Posted: March 3rd, 2018
By: Christopher Lewis *| Staff Writer
The arrival of cheap music streaming services like Spotify has created a growing discontent between the music industry and those wishing to stream the music; however, this started long before Spotify became the predominant streaming service. Napster changed how people around the world accessed music on the internet, consequently, the music industry had to derive a new way to profit from these services. Instead of buying physical CDs, people were listening to music on the internet, and the music industry was missing out on a valuable source of income. While Napster was not technically a streaming service, it did help propel the music industry into this new age as people began to realize the immense potential that the internet contained in the music industry. However, the problem has now gone beyond artists simply trying to receive a wage for their work as artists now are tasked with obtaining a fair wage. The music industry has only slowly begun to realize the immense power that they hold within these discussions, as can be seen through their petitions to then President-elect Trump where they asked for tougher intellectual property laws in the music industry.
One of the ways through which the music industry has regulated these new services is through mechanical licenses. To be able to stream music online, the streaming source must have a mechanical license which can be purchased through companies like HarryFox. The mechanical license allows for the holder to use the song in certain ways. However, this license is not an unlimited license, instead, it only gives the holder the right to reproduce the content in certain formats such as through a streaming service. Typically, music publishing companies then collect the fees, take a commission, and remit the rest to the artists. Therefore, it is crucial for the songwriters that these mechanical licenses are used as they represent the songwriter’s best avenue for payment for his or her song.
Before this year, songwriters were promised at least a 10.5 percent royalty fee of the streaming revenues. On January 27, 2018, however, the Copyright Royalty Board elected to increase the mandatory royalty fee to 15.1 percent which comes at the end of a lengthy trial between various songwriters and various parents companies of music streaming services. This serves as a great boon to songwriters who feel like they are not justly compensated by the streaming services. However, the fear is that it could be disastrous for streaming services which are built on low price models designed for students.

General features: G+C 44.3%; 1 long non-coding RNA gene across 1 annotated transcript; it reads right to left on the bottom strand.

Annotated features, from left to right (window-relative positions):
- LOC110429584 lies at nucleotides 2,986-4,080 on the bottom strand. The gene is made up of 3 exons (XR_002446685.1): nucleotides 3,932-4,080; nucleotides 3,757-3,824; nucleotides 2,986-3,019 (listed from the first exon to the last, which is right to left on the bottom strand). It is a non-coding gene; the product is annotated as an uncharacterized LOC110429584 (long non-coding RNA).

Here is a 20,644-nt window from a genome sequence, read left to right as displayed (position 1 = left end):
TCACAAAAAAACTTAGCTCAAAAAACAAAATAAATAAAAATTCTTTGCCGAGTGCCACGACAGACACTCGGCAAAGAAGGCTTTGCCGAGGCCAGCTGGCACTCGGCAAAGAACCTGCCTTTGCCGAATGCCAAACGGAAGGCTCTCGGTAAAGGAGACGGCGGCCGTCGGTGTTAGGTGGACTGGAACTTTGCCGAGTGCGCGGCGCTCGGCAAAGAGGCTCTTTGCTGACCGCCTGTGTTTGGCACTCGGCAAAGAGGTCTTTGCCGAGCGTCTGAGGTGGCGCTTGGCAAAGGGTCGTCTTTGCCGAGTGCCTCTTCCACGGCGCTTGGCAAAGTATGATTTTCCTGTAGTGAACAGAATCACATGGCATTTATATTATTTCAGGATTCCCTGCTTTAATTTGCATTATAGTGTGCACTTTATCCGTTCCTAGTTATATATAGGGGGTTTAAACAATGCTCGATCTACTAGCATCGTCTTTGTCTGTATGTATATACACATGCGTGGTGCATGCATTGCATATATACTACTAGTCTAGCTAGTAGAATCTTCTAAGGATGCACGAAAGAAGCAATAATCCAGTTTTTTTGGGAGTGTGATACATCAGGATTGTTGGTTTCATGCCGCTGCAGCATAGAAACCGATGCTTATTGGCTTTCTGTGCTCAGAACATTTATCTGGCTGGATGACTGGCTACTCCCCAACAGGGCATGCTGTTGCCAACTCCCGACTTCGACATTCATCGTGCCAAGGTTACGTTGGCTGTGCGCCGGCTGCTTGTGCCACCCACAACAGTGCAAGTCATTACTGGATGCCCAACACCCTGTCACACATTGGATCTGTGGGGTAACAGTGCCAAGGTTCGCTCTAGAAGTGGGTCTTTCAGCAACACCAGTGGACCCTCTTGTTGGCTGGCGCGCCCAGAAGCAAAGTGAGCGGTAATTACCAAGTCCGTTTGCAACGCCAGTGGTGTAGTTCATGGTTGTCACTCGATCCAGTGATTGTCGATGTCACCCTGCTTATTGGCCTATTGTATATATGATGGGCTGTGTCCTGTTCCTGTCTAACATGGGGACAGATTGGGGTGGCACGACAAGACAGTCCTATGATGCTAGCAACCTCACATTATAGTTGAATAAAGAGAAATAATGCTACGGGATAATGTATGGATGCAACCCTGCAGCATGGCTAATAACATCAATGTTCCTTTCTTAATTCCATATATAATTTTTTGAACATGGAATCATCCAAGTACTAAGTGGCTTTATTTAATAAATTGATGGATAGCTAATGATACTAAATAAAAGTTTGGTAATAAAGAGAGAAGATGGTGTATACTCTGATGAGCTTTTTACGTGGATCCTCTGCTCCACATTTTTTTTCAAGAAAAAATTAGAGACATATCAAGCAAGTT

The real question is then what is the correct balance between Intellectual Property rights and allowing the public to benefit from this great service? This is the balance that the Copyright Royalty Board is trying to strike as they try to calculate a correct number for these purposes. If the Board calculates a fee that is too high, the streaming services could die as customers might not find them economically attractive; however, if the Board calculates a fee that is too low, the music industry could decide to stop producing music as it is no longer warranted. In addition to this internal pressure, the Board faced immense outside pressure here and this decision signifies just how far that the Board is willing to listen to the industry to determine what a fair fee is. How far they are willing to go in listening to the industry is going to determine how relevant the streaming services are going to be in the future. In an industry like music streaming services where the fees are minimal, the prospect of an increase in those fees could prove debilitating. One streaming service, Spotify, has recognized the importance of these fees and has been fighting them in court. These cases will then directly impact the creation of future music as the market will have to respond to the change in fees. Just like Napster changed how we listen to music, the cases brought against Spotify will have a similar effect based upon the damages awarded by the court which can go up to $150,000 per infringement. If the courts award these high damages, not only will it discourage new companies from joining the music streaming industry, but it will also provide a major incentive for streaming companies to pay accurate fees. This will impact the manner in which we receive music and its availability as companies will be wary of future penalties. Regardless of the ultimate decision, there will be an enormous impact on the music industry.
Christopher is a Second-Year Law Student at Wake Forest University where he is a staff member on the Journal of Business and Intellectual Property Law. He is an alumnus of Clemson University where he graduated cum laude with a major in electrical engineering and a minor in mathematics. Christopher plans to pursue a career in Intellectual Property Law upon graduating.